Brandon Victor Dixon may not have a long Broadway résumé, but he certainly has an auspicious one. After his Tony-nominated performance in the Oprah Winfrey-produced musical The Color Purple in 2006, Dixon is back on Broadway in pop icon Berry Gordy's brain child, Motown The Musical. Eight performances a week, you can see Dixon at the Lunt-Fontanne Theatre starring as Motown founder Berry Gordy himself. The show depicts the music legend's rise to fame, his relationships with the great Diana Ross and Smokey Robinson (played by Tony Award nominees Valisia LeKae and Charl Brown), and the many pitfalls and lawsuits that came along the way. Dixon took some time to tell TheaterMania about his experiences arguing with Berry Gordy over how to be "Berry Gordy" and what it's like to be the face that greets New York commuters each morning.
How did you get involved with Motown?
The director is a mentor of mine and when he got the job, he called me and said, "you'll never guess whose house I'm leaving right now. I land in New York tomorrow. Meet me at Chipotle at 7." We met up and he told me, "Yesterday I was at Berry Gordy's house and I'm going to be doing his new show and I need you to be my Berry Gordy." It certainly wasn't a conversation I was expecting.
And now your face is all over Penn Station. How does that feel?
That's pretty awesome. Not expected…[But] I am happy to greet you there.
So many of the old Motown stars have come to see the show. What has it been like performing their songs for them?
It's interesting for me. I spent all of my days and weeks performing in front of my character so it definitely was a different experience for me than everyone else, but I was curious to see how they would feel about it.
It's from Berry's perspective so I was curious as to how everyone would feel. It was really quite wonderful to see all the joy and the love that they had and the appreciation they had for our performance and for our representation of the lives that these people had led. They really loved the show and loved the work that we were doing. [They had] a true appreciation for the work that we were putting onstage.
How has it been working so closely with your character? I know a lot of actors entirely avoid meeting the real-life people they portray to keep them from influencing their performances.
They should influence their performance. They're the people that you are representing onstage. Maybe not their opinions or feelings as far as what you're doing but they should influence [you]. For me it was really fine. Berry trusted me and had great respect and admiration for my instincts onstage, and in a lot of respects, [his] were very similar. It was no sweat. I would argue with him at times over the ways to interpret scenes or how things would happen until finally he would be like, "How you gonna tell me? I'm the one who lived it!" [Laughs]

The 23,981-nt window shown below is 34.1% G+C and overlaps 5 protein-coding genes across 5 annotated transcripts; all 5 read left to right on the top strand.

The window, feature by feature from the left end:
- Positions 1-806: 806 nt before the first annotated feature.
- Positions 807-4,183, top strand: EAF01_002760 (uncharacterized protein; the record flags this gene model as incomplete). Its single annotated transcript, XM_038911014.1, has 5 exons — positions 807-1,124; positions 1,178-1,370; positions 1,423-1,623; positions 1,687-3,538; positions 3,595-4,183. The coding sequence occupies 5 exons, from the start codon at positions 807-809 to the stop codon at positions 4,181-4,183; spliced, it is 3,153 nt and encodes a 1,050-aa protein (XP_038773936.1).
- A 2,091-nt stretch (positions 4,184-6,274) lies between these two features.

Would you ever win those arguments?
Were you a fan of Motown music before this show?
My introduction to Motown was through The Jackson Five and Michael Jackson. Michael's been my greatest creative inspiration, so that's how I really became familiar with Motown as a whole, and as I got older I learned far more about the other groups. My love for The Four Tops cannot be expressed greatly enough. The Four Tops and Marvin Gaye…it's just such a huge catalogue. It's really astounding.
Which of the songs get stuck in your head the most often?
It varies. They all cycle through my head because the songs are like that, but I'm always singing "I'll be there…Darlin' reach out!"
Which of your castmates' songs would you most like to steal?
I would love to be a part of the opening number. The whole Four Tops/Temptations medley. I would probably like to be the lead singer for The Four Tops.…I'd love to do "Ball of Confusion" as well.
Are you sick of listening to the music yet?
Not yet, but you can feel free to check in with me come September. [Laughs]
How do feel about your costars' Tony Award nominations?
I'm over the moon for them. I'm really excited. The work that Valisia and Charl have done is really quite special…I remember what it felt like when I got my first one, so I was really happy for them.
Is awards season adding more energy to the performances?
In all honesty, it's neither here nor there because before the season even started, we were sold out for months. And the excitement of our audiences…it's like a concert in there…it just keeps pushing us forward.
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